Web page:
lawn, gardening, organic, care
Hi guys! As you are all aware, there is great interest in Organic (Natural) gardening these days. This usually means using natural fertilizing methods, but the Subject is wider than that. I spotted this Article by Francine Stephens at www.checnet.org which is thought provoking and full of basic commonsense. I recommend it to you!
Gardening with your children can be a wonderful way to share your experience of nature with them in an educational and fun setting. Children love to dig in the dirt, make mud pies, and search for bugs. Children also enjoy planting seeds, watching them grow and eating what they have grown. By cultivating their curiosity, you can help your children to develop a life-long love, and respect, for nature.
Healthy soil is the raw material from which a healthy garden can grow. If we allow the soil to retain its natural organic matter, minerals and microorganisms that make the soil a living substance, it will be able to ward off most weeds, insects and disease naturally.
Organic gardening is based on this principle. In an organic garden, synthetic fertilizers and pesticides are not used, but natural fertilizers and pest controls that do not interfere with the health of the garden ecosystem are permitted.
The basic tenets of organic gardening include the following:
CompostingCompost is a rich organic material that results from decomposing organic matter. Mixing compost into garden soil replenishes it with nutrients and organic matter. Compost is easy to make. Simply collect organic material from your kitchen, such as vegetable and fruit waste and garden trimmings, such as fallen leaves and grass clippings, and pile it in a heap outdoors or in a compost bin. This organic matter decomposes with the help of bacteria and heat. What’s left after a few months is call "Black Gold" by some gardeners.
While compost and other organic material release nutrients slowly, they are much safer for the environment and gardens than synthetic fertilizers. Synthetic fertilizers give plants a quick boost, but overuse can result in acidification of soil and does nothing to replace the organic matter which gives substance to soil and supports organisms necessary to soil building.
Aeration of the soilHealthy soil also needs air, which feeds the organisms and microorganisms that break down organic matter to release nutrients. By avoiding pesticides and keeping the soil full of organic material, your garden will be a rich habitat for earthworms. They’ll aerate your soil as well as break down organic matter. You can also use a broad fork to aerate once a year.
Plant diversity When you plant a variety of species in your garden, you encourage genetic diversity, which leads to more successful adaptation in the face of threats by insects and disease. Plant varieties can be more or less attractive to pests as well as garden helpers, such as butterflies and bees. By keeping the garden diverse, your garden ecosystem will be more balanced.
Crop rotation Rotating the location of various types of plants in your garden from year to year prevents the soil from being depleted of nutrients. Corn uses up lots of nitrogen, while legumes put nitrogen back into soil. Planting corn in the same location year after year is likely to result in poorer harvests as time goes due to insufficient nitrogen in the soil. Rotating the corn to another location in the garden prevents the soil from being exhausted of nitrogen. Rotation of plants also prevents soil diseases from taking hold.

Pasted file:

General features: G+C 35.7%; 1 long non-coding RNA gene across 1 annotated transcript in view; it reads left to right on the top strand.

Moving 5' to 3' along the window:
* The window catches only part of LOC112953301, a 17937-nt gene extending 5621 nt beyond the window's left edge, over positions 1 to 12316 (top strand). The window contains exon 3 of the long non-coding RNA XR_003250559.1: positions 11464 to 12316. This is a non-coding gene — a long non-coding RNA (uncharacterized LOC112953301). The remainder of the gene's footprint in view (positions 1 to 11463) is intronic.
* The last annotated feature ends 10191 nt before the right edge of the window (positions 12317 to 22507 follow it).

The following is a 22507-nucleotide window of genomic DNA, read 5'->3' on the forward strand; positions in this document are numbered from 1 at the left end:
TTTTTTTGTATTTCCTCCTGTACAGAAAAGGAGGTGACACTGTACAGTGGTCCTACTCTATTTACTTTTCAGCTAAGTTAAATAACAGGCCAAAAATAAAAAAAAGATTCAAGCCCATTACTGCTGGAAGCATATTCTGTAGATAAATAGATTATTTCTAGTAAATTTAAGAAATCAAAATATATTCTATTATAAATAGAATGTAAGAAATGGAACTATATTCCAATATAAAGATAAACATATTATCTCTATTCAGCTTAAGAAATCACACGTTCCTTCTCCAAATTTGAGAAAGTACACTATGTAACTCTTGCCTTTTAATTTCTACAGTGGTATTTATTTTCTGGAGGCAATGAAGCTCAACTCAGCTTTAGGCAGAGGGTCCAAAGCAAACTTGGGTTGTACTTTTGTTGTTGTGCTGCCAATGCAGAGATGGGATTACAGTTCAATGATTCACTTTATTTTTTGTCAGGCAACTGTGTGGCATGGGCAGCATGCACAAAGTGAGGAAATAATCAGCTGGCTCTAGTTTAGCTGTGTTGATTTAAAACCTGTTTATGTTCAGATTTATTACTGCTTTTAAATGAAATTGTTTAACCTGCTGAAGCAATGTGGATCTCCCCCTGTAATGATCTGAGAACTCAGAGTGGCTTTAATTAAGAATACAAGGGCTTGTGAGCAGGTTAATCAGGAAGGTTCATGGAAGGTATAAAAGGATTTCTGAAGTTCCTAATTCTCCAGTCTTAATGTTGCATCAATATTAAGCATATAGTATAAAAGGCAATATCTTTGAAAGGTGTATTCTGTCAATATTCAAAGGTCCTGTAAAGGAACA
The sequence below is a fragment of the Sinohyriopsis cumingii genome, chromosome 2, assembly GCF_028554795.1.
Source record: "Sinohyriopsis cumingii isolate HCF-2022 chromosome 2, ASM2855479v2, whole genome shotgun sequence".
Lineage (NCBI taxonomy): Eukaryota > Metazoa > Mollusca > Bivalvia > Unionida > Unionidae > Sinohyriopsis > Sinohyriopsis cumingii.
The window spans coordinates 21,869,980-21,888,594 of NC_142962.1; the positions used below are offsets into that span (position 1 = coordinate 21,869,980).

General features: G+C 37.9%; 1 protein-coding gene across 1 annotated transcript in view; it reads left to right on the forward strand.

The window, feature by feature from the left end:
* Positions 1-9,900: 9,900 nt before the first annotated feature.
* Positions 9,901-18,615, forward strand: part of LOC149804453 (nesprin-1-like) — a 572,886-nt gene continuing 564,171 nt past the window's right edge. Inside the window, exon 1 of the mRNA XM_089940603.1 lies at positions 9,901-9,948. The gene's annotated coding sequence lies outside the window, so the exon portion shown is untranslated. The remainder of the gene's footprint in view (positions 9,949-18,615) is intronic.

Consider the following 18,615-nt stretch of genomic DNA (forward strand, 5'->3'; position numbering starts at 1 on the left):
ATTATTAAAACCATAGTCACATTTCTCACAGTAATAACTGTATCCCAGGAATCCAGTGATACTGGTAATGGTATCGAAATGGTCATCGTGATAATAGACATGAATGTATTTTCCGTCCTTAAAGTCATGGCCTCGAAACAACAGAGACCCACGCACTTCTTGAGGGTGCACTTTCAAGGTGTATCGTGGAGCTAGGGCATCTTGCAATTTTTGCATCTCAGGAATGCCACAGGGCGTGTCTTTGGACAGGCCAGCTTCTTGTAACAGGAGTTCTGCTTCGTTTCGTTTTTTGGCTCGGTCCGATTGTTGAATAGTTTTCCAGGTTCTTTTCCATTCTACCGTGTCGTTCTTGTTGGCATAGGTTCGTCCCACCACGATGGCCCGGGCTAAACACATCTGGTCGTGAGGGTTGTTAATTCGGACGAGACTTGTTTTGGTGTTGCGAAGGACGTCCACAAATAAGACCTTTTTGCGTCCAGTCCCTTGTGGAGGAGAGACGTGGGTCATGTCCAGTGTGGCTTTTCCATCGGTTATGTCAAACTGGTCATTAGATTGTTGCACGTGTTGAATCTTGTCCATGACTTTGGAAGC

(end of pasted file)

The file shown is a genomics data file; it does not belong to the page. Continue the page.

Use of cover crops At the end of each season, plant cover crops like clover, rye or alfalfa. They protect soil, keep it from becoming compacted, and can be tilled under to add nutrients back into the soil.
"Companion planting" Planting your vegetables next to other plants that have different odors and root secretions, will help to divert pests away from your plants. Marigolds and tomatoes for example are a good combination. Garlic also helps drive away some insects.
Manual weeding Regular hoeing will control weeds and keep plants healthy and more resistant to insects. Other means of eliminating weeds naturally include pouring boiling water over weeds and using specialized tools, such as a dandelion digger–a long, sharp tool that penetrates as far as dandelion roots do. Using mulch around plants also keeps weeds from sprouting and competing with garden plants.
All gardens will have some pestsTolerating minor flaws and blemishes on fruit and vegetables does not diminish the nutritional value of the food. Garden pests should not be regarded as enemies, rather as indicators of plant stress, letting you know that something is not right. Sick plants attract predators, and an infestation should be signal that your garden ecosystem is out of balance. Adding beneficial insects, such as ladybugs or lacewings boost the predator populations and keep problem insects in check. Too much or too little water, fertilizer, sun, etc., may cause disease.
Terry Blackburn. Internet Marketing Consultant, living in South Shields in the North-East of England. Author and Producer of blog http://www.lawnsurgeon.blogspot.com Author of "Your Perfect Lawn," a 90 Page eBook devoted to Lawn Preparation, Lawn Care and Maintenance. Find it at http://www.lawnsurgeon.com
I would be very interested to have your comments on this Article.
Article Source: www.checnet.org
lawn care, organic, gardening